Waggle Like A Bee

Waggle Like A Bee Image

During my Philosophy degree at Leeds I completed a module in the Philosophy of Meaning, which was an introductory course encompassing language and human behaviour - essentially, communication and how it creates meaning...

It's possible that without knowing it, my career began then, because I think the most interesting thing in this industry is whether or not the message is successfully received and acted upon. The strategy, the planning, the design, the implementation, the media, the channels – the only one thing that ties all agencies together (or makes one agency integrated) is the integrity of the ambition behind it all: communicating a message.

There are a number of factors that will contribute to communication – context, distractions, memory, associations...  Which means that sometimes the simplest messages have quite a complex and rich base of content.

And this is perfectly illustrated by the lynchpin of our ecosystem – the humble bee. For a long time nobody could figure out why some types of bees stood atop a certain platform in the hive and wiggled around like they were dancing jive. But eventually the message was decoded and is now known as the waggle dance.

I don't need to hark on about the details, but the dance itself is essentially a simple figure of eight, and the proportions (length and width) denote the direction and distance of flight based on solar position, whilst the passion of the waggle portion is the bee's attempt to communicate how excited he is about the quality of goods on offer.

So you've got your captive audience (the worker bees), a message (there's some food here), a call to action (it's this way), and some disruption (look at me waggle better than anyone else!).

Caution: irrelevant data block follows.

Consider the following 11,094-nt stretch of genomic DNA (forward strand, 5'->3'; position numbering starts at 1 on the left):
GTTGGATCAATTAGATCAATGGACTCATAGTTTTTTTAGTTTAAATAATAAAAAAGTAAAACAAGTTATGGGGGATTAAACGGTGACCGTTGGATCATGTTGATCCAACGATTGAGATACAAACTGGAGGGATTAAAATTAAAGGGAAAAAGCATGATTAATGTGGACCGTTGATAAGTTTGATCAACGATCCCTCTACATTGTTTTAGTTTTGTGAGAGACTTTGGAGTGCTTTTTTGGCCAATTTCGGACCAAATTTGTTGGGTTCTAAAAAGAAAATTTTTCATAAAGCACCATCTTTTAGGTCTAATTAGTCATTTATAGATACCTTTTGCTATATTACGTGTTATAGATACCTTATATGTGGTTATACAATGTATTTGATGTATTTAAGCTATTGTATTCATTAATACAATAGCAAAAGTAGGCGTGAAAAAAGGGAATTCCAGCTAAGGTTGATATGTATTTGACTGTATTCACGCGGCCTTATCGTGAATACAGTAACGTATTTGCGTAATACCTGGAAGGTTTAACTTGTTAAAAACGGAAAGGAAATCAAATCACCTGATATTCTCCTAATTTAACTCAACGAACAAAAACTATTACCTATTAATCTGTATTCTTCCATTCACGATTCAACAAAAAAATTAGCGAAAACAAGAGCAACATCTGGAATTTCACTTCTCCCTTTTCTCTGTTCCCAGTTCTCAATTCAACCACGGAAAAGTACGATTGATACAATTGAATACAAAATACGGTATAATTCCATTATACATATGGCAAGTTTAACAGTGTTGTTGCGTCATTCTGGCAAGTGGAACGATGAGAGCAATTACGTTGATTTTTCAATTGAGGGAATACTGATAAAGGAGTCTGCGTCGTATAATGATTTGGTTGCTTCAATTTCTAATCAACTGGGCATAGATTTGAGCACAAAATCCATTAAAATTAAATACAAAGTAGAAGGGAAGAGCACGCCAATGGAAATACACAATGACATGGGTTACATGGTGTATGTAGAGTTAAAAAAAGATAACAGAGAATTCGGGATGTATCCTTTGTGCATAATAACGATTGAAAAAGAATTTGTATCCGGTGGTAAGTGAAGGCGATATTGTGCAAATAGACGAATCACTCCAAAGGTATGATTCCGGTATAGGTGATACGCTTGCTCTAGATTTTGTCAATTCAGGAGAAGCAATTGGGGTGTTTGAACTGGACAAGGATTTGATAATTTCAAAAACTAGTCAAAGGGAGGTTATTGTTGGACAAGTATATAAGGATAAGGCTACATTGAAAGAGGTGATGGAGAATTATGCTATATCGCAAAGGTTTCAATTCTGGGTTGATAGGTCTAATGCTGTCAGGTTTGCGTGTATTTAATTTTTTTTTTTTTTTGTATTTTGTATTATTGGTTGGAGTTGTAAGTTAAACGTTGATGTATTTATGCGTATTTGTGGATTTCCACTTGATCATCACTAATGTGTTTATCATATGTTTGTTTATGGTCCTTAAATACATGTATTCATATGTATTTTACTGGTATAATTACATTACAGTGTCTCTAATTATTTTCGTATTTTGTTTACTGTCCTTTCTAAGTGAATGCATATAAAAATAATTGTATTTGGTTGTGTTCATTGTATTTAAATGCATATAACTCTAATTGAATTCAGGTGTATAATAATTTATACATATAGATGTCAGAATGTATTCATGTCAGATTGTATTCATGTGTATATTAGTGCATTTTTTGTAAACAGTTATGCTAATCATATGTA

Which all sounds pretty familiar. What I think this makes abundantly clear, is that:

You've got to have a message worth telling people

You should waggle

Waggling without the right message would look silly – I can imagine those worker bees would have something to say to the waggler if he sent them on a wild goose chase.

And saying something without waggling (in the midst of all the other noise going on), is just a waste of energy, because then nobody is going to pay much attention to you unless they're all really bored and/or desperate.

Waggling doesn't mean shouting. It doesn't mean acting like a fool. And it doesn't mean doing it for the sake of it. The great thing about a waggle is it's YOURS. You can waggle in your own way, and people will start to like you for your waggle as well as your message.

So this is a call to all marketers – we want to get you waggling. Simply, effectively, and with a bit of your own style and identity. Whether it's to figure out what your message is, who your audience are, or why you should waggle in the first place.

We are the practitioners of the waggle dance.


Last Updated: 30/11/2016
Author: Joe Chetcuti
Labels: Waggle Dance | Opinion

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